LIRS is deeply concerned about state and local law enforcement participation in interpreting and enforcing federal immigration laws. “LIRS supports and promotes welcoming communities across the United States,” said Linda Hartke, LIRS President and CEO. “However, we have heard countless stories from Lutherans, migrants, and other partners who express profound concern that the increased involvement of state and local police in immigration issues is gravely undermining the spirit of welcome in this nation and local communities.” The following are a number of examples of problems that arise when state and local law enforcement assume a role in the immigration enforcement system.
Prolonged Detention of Vulnerable Migrants
In May 2007, local police in Pennsylvania stopped Mark, a migrant from the Caribbean, while he was walking home and then arrested him on the suspicion that the passport he provided as identification was fraudulent. The local judge denied him the opportunity to pay his bond because the Department of Homeland Security (DHS) had issued an immigration detainer, a federal request to notify DHS prior to releasing non-citizens from local custody. Mark recalls, “I saw immigration officers regularly coming to the jail, but for four months, no one came to speak with me. I didn’t understand how they could put a detainer on me without coming and talking with me first.” He remained in jail for six months, through November 2007, until his passport was finally authenticated. After the charges were dropped, local police misinterpreted the federal detainer policy. To allow DHS time to assume custody of non-citizens, state and local police are not permitted to hold them for more than an additional 48 hours (not counting weekends). If DHS does not take them into custody within 48 hours, police are required to release them. Mark was held for several weeks before being transferred to DHS custody.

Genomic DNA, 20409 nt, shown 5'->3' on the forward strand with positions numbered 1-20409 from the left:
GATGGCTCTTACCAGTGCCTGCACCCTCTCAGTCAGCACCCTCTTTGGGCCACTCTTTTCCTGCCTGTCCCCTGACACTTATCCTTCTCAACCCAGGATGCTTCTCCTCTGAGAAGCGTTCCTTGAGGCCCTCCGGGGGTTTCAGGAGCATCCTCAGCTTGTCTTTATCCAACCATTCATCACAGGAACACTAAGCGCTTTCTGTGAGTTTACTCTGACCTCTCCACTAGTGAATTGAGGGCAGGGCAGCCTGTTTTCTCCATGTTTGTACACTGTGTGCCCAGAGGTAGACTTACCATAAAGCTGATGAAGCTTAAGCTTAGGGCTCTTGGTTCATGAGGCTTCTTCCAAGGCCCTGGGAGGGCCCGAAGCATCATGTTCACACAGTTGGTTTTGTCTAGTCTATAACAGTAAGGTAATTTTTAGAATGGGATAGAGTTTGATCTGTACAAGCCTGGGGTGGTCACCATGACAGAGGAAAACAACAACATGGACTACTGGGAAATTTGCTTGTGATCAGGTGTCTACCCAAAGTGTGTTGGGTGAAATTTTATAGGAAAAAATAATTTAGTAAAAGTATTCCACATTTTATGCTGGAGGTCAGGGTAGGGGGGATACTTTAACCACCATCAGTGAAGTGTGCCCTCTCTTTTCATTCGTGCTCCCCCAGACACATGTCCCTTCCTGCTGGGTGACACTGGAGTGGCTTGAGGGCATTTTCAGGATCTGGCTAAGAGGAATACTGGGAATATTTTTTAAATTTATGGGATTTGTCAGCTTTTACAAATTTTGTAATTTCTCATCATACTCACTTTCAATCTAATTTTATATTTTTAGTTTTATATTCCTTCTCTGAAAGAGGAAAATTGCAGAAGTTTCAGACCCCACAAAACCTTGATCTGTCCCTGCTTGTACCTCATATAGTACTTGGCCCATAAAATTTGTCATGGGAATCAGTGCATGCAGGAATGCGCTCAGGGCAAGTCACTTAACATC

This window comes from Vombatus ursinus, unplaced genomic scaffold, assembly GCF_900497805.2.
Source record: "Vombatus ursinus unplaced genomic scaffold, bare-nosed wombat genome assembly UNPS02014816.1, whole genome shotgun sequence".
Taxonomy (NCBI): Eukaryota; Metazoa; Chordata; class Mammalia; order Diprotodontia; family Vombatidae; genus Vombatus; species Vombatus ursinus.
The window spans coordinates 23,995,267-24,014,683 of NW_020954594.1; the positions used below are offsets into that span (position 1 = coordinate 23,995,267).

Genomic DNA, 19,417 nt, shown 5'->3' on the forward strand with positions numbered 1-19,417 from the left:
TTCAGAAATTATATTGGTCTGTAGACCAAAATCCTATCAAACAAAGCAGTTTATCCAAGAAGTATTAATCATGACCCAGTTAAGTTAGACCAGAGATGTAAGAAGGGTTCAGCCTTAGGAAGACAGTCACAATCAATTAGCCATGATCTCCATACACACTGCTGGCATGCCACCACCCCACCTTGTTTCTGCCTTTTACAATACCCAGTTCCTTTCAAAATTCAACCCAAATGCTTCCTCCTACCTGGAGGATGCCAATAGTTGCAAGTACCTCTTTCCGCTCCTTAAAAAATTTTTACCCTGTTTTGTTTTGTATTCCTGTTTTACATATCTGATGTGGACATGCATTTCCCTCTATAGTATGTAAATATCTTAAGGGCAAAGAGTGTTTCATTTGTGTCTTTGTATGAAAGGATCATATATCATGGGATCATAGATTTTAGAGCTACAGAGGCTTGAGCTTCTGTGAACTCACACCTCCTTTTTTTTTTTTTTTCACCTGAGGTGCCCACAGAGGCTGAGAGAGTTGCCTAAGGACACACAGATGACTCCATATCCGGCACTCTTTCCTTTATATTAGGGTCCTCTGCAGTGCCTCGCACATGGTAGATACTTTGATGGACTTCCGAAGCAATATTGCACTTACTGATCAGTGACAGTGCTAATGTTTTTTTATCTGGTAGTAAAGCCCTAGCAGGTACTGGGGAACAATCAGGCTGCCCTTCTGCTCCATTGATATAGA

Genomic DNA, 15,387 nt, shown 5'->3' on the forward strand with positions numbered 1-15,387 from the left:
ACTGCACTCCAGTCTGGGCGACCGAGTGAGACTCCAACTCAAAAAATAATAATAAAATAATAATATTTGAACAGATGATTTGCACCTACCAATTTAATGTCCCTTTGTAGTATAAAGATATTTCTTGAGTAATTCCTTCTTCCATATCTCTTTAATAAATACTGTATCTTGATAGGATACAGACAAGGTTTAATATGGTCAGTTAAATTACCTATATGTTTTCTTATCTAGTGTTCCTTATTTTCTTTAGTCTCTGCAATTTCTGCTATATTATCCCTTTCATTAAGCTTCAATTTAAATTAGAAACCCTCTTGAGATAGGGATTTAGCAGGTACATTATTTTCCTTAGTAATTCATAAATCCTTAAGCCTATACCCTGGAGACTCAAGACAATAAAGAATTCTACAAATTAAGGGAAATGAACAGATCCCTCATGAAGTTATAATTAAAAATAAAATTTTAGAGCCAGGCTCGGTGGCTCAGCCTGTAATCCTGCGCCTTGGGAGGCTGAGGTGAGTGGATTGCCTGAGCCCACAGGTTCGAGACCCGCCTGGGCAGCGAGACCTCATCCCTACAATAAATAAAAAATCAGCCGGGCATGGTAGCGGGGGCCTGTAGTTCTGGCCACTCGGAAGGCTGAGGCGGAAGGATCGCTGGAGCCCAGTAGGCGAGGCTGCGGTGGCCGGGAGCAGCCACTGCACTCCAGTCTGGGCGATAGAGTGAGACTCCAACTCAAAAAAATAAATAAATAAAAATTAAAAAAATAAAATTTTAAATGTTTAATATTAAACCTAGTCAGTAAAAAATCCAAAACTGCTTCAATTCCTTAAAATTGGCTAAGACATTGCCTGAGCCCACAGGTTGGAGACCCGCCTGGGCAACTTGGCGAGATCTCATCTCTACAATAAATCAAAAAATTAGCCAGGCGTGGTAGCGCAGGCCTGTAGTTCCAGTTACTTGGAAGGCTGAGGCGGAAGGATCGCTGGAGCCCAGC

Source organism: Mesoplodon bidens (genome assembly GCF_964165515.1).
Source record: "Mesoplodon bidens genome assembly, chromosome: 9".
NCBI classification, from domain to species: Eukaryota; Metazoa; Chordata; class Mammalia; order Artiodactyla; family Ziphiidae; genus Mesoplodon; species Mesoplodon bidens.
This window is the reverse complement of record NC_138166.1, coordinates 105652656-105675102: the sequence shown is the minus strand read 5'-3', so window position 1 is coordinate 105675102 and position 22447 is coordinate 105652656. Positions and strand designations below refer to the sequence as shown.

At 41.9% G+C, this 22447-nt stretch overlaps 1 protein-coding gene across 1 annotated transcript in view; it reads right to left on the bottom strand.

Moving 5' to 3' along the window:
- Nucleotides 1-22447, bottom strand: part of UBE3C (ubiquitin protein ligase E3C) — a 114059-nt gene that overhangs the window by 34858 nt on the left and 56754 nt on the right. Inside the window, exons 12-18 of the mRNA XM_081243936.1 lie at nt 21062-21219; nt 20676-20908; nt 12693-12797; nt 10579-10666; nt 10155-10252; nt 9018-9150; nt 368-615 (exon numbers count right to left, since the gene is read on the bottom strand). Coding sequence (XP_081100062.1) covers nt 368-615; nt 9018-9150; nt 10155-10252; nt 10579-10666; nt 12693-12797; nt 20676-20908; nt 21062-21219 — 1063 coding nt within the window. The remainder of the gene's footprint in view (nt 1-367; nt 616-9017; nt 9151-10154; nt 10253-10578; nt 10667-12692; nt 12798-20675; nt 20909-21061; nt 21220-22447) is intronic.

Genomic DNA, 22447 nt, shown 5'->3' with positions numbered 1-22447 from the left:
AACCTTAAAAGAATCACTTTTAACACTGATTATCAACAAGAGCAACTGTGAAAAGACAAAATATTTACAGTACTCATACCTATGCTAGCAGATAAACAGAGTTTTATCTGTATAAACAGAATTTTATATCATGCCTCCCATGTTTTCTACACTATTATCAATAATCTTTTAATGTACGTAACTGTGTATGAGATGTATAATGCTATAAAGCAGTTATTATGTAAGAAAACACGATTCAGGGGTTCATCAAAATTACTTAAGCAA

LIRS learned about Mark’s case through our Detained Torture Survivor Legal Support Network, a national network of local non-profit organizations working to assist detained victims of torture. Mark came to the United States because he had been tortured in his home country for his alleged allegiance with a political organization and his attempts to expose crimes committed by powerful people.
Recognizing that he could be deported and face further torture, even death, Mark expressed fear of being returned to his home country. His case was referred to the Department of Justice (DOJ) for adjudication. In spring 2010, DOJ granted him with Withholding of Removal under the Convention Against Torture, legal protection that ensures he will not be deported back to his home country. Finally, nearly three years after being picked up by local police, DHS released him from custody.
Diversion of Resources Away from Real Crimes
Irma Bañales, a U.S. citizen and Director for Hispanic-Latino Ministries of the Northern Texas-Northern Louisiana Synod of the Evangelical Lutheran Church in America (ELCA), was on a road trip with her daughter when an Arizona sheriff pulled her over. The sheriff alleged that she was following another vehicle too closely. He interrogated her about whether she was transporting drugs, money or arms, asked for her Social Security number, and searched the car. Rev. Kevin S. Kanouse, bishop of the ELCA Northern Texas-Northern Louisiana Synod, questioned, “For half an hour or longer, a completely innocent woman and her daughter were intimidated in the hot Arizona sun on the side of the road by a police officer … And for what reason?” Ms. Bañales and her daughter, both U.S. citizens, felt humiliated, violated, and frightened by the experience.
Erosion of Community Trust and Safety